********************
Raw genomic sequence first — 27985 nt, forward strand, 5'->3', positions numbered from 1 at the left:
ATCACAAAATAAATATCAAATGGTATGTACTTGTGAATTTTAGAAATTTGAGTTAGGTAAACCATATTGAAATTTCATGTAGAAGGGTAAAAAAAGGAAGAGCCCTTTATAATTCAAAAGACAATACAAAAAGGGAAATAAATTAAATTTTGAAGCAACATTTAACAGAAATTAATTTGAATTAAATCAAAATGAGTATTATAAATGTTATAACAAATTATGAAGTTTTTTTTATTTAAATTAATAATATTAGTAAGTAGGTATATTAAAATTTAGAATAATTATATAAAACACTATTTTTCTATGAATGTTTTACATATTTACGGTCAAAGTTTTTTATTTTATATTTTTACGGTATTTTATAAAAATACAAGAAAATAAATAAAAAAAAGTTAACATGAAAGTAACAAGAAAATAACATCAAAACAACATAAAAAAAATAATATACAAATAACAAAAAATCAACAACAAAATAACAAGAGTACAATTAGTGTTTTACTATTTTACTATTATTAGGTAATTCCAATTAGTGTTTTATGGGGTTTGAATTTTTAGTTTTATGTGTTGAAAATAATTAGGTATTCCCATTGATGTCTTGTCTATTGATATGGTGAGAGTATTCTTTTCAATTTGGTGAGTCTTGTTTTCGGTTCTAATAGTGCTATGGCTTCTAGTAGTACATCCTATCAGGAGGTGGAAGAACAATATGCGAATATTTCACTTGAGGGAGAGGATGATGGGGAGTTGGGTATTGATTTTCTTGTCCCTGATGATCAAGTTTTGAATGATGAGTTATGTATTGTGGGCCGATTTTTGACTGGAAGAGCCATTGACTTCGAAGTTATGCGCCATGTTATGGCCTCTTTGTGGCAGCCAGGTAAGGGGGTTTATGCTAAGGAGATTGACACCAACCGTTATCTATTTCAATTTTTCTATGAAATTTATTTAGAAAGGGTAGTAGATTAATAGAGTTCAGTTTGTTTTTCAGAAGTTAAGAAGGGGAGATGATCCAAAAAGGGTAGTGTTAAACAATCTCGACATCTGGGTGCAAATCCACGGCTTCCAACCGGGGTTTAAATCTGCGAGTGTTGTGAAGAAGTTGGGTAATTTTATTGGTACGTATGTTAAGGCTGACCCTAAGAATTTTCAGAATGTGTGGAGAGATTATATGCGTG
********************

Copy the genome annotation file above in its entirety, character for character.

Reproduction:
Raw genomic sequence first — 27985 nt, forward strand, 5'->3', positions numbered from 1 at the left:
ATCACAAAATAAATATCAAATGGTATGTACTTGTGAATTTTAGAAATTTGAGTTAGGTAAACCATATTGAAATTTCATGTAGAAGGGTAAAAAAAGGAAGAGCCCTTTATAATTCAAAAGACAATACAAAAAGGGAAATAAATTAAATTTTGAAGCAACATTTAACAGAAATTAATTTGAATTAAATCAAAATGAGTATTATAAATGTTATAACAAATTATGAAGTTTTTTTTATTTAAATTAATAATATTAGTAAGTAGGTATATTAAAATTTAGAATAATTATATAAAACACTATTTTTCTATGAATGTTTTACATATTTACGGTCAAAGTTTTTTATTTTATATTTTTACGGTATTTTATAAAAATACAAGAAAATAAATAAAAAAAAGTTAACATGAAAGTAACAAGAAAATAACATCAAAACAACATAAAAAAAATAATATACAAATAACAAAAAATCAACAACAAAATAACAAGAGTACAATTAGTGTTTTACTATTTTACTATTATTAGGTAATTCCAATTAGTGTTTTATGGGGTTTGAATTTTTAGTTTTATGTGTTGAAAATAATTAGGTATTCCCATTGATGTCTTGTCTATTGATATGGTGAGAGTATTCTTTTCAATTTGGTGAGTCTTGTTTTCGGTTCTAATAGTGCTATGGCTTCTAGTAGTACATCCTATCAGGAGGTGGAAGAACAATATGCGAATATTTCACTTGAGGGAGAGGATGATGGGGAGTTGGGTATTGATTTTCTTGTCCCTGATGATCAAGTTTTGAATGATGAGTTATGTATTGTGGGCCGATTTTTGACTGGAAGAGCCATTGACTTCGAAGTTATGCGCCATGTTATGGCCTCTTTGTGGCAGCCAGGTAAGGGGGTTTATGCTAAGGAGATTGACACCAACCGTTATCTATTTCAATTTTTCTATGAAATTTATTTAGAAAGGGTAGTAGATTAATAGAGTTCAGTTTGTTTTTCAGAAGTTAAGAAGGGGAGATGATCCAAAAAGGGTAGTGTTAAACAATCTCGACATCTGGGTGCAAATCCACGGCTTCCAACCGGGGTTTAAATCTGCGAGTGTTGTGAAGAAGTTGGGTAATTTTATTGGTACGTATGTTAAGGCTGACCCTAAGAATTTTCAGAATGTGTGGAGAGATTATATGCGTG